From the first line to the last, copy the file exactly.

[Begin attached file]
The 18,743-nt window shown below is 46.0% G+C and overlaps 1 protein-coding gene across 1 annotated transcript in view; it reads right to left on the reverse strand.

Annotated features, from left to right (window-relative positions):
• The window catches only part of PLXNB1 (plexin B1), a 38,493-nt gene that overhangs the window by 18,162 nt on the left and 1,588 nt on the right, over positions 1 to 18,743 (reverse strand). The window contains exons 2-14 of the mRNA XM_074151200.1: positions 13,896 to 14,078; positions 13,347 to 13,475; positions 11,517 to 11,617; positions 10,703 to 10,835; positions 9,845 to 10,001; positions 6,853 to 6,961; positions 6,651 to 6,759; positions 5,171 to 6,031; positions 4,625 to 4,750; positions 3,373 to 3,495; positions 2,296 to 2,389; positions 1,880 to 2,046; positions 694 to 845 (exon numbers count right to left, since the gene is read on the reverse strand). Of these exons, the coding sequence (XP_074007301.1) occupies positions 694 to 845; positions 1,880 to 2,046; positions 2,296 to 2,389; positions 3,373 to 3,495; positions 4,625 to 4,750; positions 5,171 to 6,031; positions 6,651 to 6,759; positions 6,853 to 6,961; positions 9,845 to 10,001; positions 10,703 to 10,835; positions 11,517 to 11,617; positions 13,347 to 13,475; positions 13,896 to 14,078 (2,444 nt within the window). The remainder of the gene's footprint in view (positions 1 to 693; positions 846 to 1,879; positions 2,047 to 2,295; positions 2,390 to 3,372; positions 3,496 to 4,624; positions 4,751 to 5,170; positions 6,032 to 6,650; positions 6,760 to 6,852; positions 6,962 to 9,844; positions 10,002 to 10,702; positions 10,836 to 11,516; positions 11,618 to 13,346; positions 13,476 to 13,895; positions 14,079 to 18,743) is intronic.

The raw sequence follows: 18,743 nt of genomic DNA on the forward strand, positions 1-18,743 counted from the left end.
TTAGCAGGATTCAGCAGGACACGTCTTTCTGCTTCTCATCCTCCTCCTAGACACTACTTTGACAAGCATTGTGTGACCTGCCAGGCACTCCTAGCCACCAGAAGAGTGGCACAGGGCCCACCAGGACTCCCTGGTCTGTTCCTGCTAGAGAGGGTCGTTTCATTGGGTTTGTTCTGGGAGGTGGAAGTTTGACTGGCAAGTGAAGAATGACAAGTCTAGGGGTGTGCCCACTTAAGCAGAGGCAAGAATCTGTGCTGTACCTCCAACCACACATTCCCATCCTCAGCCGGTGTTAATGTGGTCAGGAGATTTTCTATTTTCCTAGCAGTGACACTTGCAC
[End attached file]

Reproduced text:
The 18,743-nt window shown below is 46.0% G+C and overlaps 1 protein-coding gene across 1 annotated transcript in view; it reads right to left on the reverse strand.

Annotated features, from left to right (window-relative positions):
• The window catches only part of PLXNB1 (plexin B1), a 38,493-nt gene that overhangs the window by 18,162 nt on the left and 1,588 nt on the right, over positions 1 to 18,743 (reverse strand). The window contains exons 2-14 of the mRNA XM_074151200.1: positions 13,896 to 14,078; positions 13,347 to 13,475; positions 11,517 to 11,617; positions 10,703 to 10,835; positions 9,845 to 10,001; positions 6,853 to 6,961; positions 6,651 to 6,759; positions 5,171 to 6,031; positions 4,625 to 4,750; positions 3,373 to 3,495; positions 2,296 to 2,389; positions 1,880 to 2,046; positions 694 to 845 (exon numbers count right to left, since the gene is read on the reverse strand). Of these exons, the coding sequence (XP_074007301.1) occupies positions 694 to 845; positions 1,880 to 2,046; positions 2,296 to 2,389; positions 3,373 to 3,495; positions 4,625 to 4,750; positions 5,171 to 6,031; positions 6,651 to 6,759; positions 6,853 to 6,961; positions 9,845 to 10,001; positions 10,703 to 10,835; positions 11,517 to 11,617; positions 13,347 to 13,475; positions 13,896 to 14,078 (2,444 nt within the window). The remainder of the gene's footprint in view (positions 1 to 693; positions 846 to 1,879; positions 2,047 to 2,295; positions 2,390 to 3,372; positions 3,496 to 4,624; positions 4,751 to 5,170; positions 6,032 to 6,650; positions 6,760 to 6,852; positions 6,962 to 9,844; positions 10,002 to 10,702; positions 10,836 to 11,516; positions 11,618 to 13,346; positions 13,476 to 13,895; positions 14,079 to 18,743) is intronic.

The raw sequence follows: 18,743 nt of genomic DNA on the forward strand, positions 1-18,743 counted from the left end.
TTAGCAGGATTCAGCAGGACACGTCTTTCTGCTTCTCATCCTCCTCCTAGACACTACTTTGACAAGCATTGTGTGACCTGCCAGGCACTCCTAGCCACCAGAAGAGTGGCACAGGGCCCACCAGGACTCCCTGGTCTGTTCCTGCTAGAGAGGGTCGTTTCATTGGGTTTGTTCTGGGAGGTGGAAGTTTGACTGGCAAGTGAAGAATGACAAGTCTAGGGGTGTGCCCACTTAAGCAGAGGCAAGAATCTGTGCTGTACCTCCAACCACACATTCCCATCCTCAGCCGGTGTTAATGTGGTCAGGAGATTTTCTATTTTCCTAGCAGTGACACTTGCAC